“We still don’t have a perfect blend,” Bernier notes. “But, we’re a lot closer than we’ve ever been.” Several promising blends, for which Bernier has filed a patent, are combinations of human-produced odors with and without lactic acid.
In 1968, Gainesville scientists discovered lactic acid is an attractant for the yellowfever mosquito. At that time, carbon dioxide ([CO.sub.2]) was also thought to be necessary to attract mosquitoes. Bernier says what might be the single most important discovery about these blends is they don’t use [CO.sub.2], unlike most other blends or attractants. [CO.sub.2] is a bother, he says, because a person would have to lug a huge tank or a brick of dry ice into the field. All of the specific chemical combinations he’s isolated for both the yellowfever mosquito and Anopheles albimanus, a tropical mosquito that spreads malaria, don’t need the [CO.sub.2].
“It’s difficult improving synthetic blends when you increase the number of chemical compounds in the blends,” says Bernier. “Two components will look as good as four, unless you put them in direct competition with human hands. We’re working toward improving the blends for attracting yellowfever mosquitoes and adjusting the blends to attract other mosquito species.”
Finding a blend and testing it isn’t all that has to be done. “You have to have consistency when doing tests,” says Barnard. “Many things could affect why a blend is attractive or not. For example,” he says, “we use three olfactometer cages, stacked one on top of the other. How do we know mosquito responses will be the same in the top cage as in the bottom? We test to see if the location or position of the cages affects the results.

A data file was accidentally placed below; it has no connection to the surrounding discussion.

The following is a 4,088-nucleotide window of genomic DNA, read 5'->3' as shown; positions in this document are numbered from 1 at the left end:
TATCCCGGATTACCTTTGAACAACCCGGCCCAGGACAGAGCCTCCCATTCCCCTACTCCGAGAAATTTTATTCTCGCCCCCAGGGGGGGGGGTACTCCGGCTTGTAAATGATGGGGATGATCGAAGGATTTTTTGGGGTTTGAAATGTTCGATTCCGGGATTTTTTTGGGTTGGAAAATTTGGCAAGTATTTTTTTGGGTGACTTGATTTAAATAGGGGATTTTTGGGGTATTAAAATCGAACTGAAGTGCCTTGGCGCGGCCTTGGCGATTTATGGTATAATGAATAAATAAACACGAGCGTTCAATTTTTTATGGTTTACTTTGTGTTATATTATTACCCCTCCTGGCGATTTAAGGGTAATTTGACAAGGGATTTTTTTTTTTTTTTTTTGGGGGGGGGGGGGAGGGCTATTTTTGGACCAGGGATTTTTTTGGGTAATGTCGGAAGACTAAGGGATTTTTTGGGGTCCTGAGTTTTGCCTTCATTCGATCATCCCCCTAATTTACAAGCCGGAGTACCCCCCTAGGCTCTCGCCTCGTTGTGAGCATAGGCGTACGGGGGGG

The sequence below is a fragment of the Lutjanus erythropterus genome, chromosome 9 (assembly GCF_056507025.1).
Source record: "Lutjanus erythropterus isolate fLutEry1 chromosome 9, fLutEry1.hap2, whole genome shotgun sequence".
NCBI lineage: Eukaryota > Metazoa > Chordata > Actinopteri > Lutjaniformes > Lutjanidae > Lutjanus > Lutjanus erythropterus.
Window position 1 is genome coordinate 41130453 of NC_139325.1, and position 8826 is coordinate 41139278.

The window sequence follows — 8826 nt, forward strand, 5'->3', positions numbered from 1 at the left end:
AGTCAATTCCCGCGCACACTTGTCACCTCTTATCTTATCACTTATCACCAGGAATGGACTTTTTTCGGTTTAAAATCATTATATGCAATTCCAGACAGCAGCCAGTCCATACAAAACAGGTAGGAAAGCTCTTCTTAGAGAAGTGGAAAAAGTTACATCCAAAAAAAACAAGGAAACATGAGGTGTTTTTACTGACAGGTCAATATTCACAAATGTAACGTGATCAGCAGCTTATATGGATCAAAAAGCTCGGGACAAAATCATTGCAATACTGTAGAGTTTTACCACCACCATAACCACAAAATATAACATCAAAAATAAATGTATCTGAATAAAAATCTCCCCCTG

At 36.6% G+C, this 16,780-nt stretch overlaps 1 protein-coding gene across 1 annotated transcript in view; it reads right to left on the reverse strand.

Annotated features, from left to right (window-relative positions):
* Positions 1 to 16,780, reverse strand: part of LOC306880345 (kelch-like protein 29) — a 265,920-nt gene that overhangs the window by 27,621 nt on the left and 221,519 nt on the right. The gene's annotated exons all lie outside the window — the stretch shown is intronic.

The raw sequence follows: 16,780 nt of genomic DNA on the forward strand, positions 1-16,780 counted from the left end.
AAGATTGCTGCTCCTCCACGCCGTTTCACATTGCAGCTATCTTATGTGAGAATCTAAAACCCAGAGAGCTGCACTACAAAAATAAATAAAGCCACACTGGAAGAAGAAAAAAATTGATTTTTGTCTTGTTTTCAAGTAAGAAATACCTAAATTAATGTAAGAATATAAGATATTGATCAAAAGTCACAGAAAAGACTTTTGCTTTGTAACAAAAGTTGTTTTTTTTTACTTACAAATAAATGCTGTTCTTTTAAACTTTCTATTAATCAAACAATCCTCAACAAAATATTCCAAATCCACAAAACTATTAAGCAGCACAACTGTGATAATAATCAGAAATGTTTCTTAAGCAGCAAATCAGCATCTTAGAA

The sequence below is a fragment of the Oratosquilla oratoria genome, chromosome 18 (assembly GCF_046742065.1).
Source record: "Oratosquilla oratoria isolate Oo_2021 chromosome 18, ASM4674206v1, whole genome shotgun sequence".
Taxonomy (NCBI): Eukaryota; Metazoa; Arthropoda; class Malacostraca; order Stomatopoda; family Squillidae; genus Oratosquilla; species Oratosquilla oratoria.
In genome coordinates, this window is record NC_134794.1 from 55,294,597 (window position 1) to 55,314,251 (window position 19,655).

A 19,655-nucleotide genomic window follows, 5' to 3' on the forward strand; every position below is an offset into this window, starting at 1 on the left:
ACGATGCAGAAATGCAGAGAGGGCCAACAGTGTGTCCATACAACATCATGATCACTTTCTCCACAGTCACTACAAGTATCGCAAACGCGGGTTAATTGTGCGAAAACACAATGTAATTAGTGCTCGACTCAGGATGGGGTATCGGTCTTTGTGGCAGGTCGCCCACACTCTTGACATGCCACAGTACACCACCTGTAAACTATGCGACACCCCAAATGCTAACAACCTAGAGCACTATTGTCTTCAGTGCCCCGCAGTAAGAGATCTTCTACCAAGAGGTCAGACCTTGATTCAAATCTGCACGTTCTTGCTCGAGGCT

“Time of day is also extremely important. Mosquitoes tend to have cycles when they are more active and will or will not feed,” says Barnard. To minimize experimental error,” Barnard says, “we test the blends under circumstances where light conditions, air temperature, airspeed, and so on are controlled.”
What Else Do Mosquitoes Like?
Entomologist Daniel L. Kline tested the attractiveness of socks worn by humans. The results: Mosquitoes love them. “I wore the socks for 12 hours on 3 consecutive days. When I wasn’t wearing the socks, I put them in a sealed plastic bag,” says Kline. “I also found mosquitoes love Limburger cheese. Interestingly enough, the main ingredient in the cheese is a bacterium that can be found on the human foot,” he says. Incidentally, Limburger cheese was first made in The Netherlands by monks. They trampled the cheese with their feet to get the finished product.
Kline tested responses of female Aedes aegypti to the socks, human hands, and Limburger cheese. He used females because only they will take blood. They need it for reproduction.
In field studies, Kline says the socks alone attracted very few mosquitoes. However, a significant increase occurred to [CO.sub.2]-baited traps when combined with a worn sock for most mosquitoes, including species of Aedes, Anopheles, Coquillettidia, Culex, Culiseta, and Psorophora–major disease-transmitting mosquitoes. Mosquito responses were favorable in the olfactometer, but the human hand still attracted the most. “If we can isolate the chemical scent in the socks, then we can use that as an additional attractant,” says Kline.